c) a long running daytime drama best known as where Kevin Bacon got his start,
d) an ambiguous note from the Ukrainian gardener who failed to finish cutting my lawn earlier this week,
e) all of the above.

That chimpanzee really is interesting to stare at...

Back to Billie for bits and pieces:

— Stardate 4768.3. I don't believe we got the name of Sargon's planet, but it was in as yet unexplored space. (Unexplored by Starfleet, that is.)

— James Doohan did the voice of Sargon (uncredited). I always thought it was James Doohan when I was young, but I was never quite sure until now. I love the internet.

— Injections every hour and only Christine can administer them? She doesn't sleep?

— As far as exotic names on Star Trek go, 'Thalassa' may be my favorite.


Sargon: "One day, our minds became so powerful we dared think of ourselves as gods."

Kirk: "You won't be working with them. You'll be working with us. Our bodies. They'll be inside us, and we'll be..."
McCoy: "It all seems indecent to me."

Kirk: "Risk. Risk is our business. That's what this starship is all about. [emphatically] That's why we're aboard her."
If there were a video collection of Kirk's inspirational speeches, this one would be at the top of the list. They could use them as a recruitment tool for Starfleet.

McCoy: "He's dead."
And it was Jim this time.

McCoy: "I will not peddle flesh. I am a physician."
Thalassa: "A physician? In contrast to what we are, you are a prancing, savage medicine man!"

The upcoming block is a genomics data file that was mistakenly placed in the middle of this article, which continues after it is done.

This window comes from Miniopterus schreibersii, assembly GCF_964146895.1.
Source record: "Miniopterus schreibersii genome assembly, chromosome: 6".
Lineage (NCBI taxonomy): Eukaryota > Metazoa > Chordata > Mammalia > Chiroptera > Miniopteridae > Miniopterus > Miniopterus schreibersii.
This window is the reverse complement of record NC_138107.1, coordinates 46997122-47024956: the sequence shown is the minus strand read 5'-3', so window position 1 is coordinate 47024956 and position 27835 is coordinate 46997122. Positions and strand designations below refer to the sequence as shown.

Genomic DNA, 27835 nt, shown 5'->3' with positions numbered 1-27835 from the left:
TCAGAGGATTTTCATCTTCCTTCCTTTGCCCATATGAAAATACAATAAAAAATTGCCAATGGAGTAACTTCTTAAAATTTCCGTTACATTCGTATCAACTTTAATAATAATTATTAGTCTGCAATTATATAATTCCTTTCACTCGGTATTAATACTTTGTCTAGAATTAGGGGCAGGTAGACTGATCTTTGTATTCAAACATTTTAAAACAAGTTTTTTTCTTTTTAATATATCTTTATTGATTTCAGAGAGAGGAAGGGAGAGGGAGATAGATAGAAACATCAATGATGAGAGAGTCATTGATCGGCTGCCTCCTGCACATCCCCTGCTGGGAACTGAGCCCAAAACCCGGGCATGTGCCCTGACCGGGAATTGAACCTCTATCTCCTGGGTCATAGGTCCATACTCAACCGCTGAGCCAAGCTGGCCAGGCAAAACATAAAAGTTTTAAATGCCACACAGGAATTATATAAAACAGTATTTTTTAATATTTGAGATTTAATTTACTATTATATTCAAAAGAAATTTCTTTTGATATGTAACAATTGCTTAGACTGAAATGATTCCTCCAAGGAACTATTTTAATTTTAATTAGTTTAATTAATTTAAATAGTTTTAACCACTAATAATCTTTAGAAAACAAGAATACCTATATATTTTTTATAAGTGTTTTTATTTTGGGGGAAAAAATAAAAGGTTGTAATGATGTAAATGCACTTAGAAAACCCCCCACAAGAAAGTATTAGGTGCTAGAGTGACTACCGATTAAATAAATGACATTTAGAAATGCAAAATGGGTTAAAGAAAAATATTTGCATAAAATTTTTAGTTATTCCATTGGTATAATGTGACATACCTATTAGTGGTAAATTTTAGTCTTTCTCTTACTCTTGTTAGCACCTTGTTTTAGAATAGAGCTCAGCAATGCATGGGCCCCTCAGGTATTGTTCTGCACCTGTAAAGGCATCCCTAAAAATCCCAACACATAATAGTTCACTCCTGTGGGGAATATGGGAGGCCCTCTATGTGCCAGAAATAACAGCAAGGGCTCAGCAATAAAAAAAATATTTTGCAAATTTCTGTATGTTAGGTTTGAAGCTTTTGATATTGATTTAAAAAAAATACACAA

Christine: "Mister Spock's consciousness was placed in me. (wistful smile) We shared consciousness together."
Ah. Their thoughts intertwined. (As you have probably guessed, that line of Sargon's has always made me laugh.)

Three out of four falsely labeled hypos. Or maybe it's three out of four intertwining thoughts,

Billie Doux loves good television and spends way too much time writing about it.


  1. 'Thalassa' is (ancient) Greek for 'sea', by the way.

    My favourite quote by far was 'your probe has touched me, Mr Spock.' Teehee.

  2. I am with you there, Juliette! Cue adolescent snigger.

    This really is a lovely story and so refreshing to have an ethical alien! Whilst Spock's alter ego was fun to watch (and he really looks like the Devil's imp when he grins), the love story between Sargon and Thalassa is beautiful.

    I also enjoyed the non-stereotypical representation of the female scientist; she wasn't just a google-eyed numbskull making eyes at Kirk; she was calm and intelligent which was a nice change.

  3. Eric McCormick (Will from "Will & Grace") did the complete "Risk is our business" speech in the film "Free Enterprise," doing all of Shatner's speech patterns and eye movements, as well as his body language (the hand movements as he says, "...like your great-great-great grandfather did...") PERFECTLY!!

    And William Shatner is in "FE" as well, having fun poking holes in his image, as only Shatner can ("...I want to produce a version of 'Julius Caesar,' with ME playing all the parts!")...

  4. I see Sargon and immediately think of the home computer chess game series that was on my Commodore 64, and I'm pretty sure, older IBMs, Apple IIs, and Atari computers as well!

    They do use these same story elements a lot as you point out, Billie, but it does work well more often than not, and it's quite good here. I'm not big on biblical references personally, but it does set a well known backdrop, and it does work well here.

    Nimoy is so good in the dual role! I literally just watched Black Sunday (1960) last night as the DVD arrived and Barbara Steele was both the main villainess and the protagonist's love interest and she sells it well too, especially her intense eyes as the long dead witch, so it's interesting timing that I get to this one right now.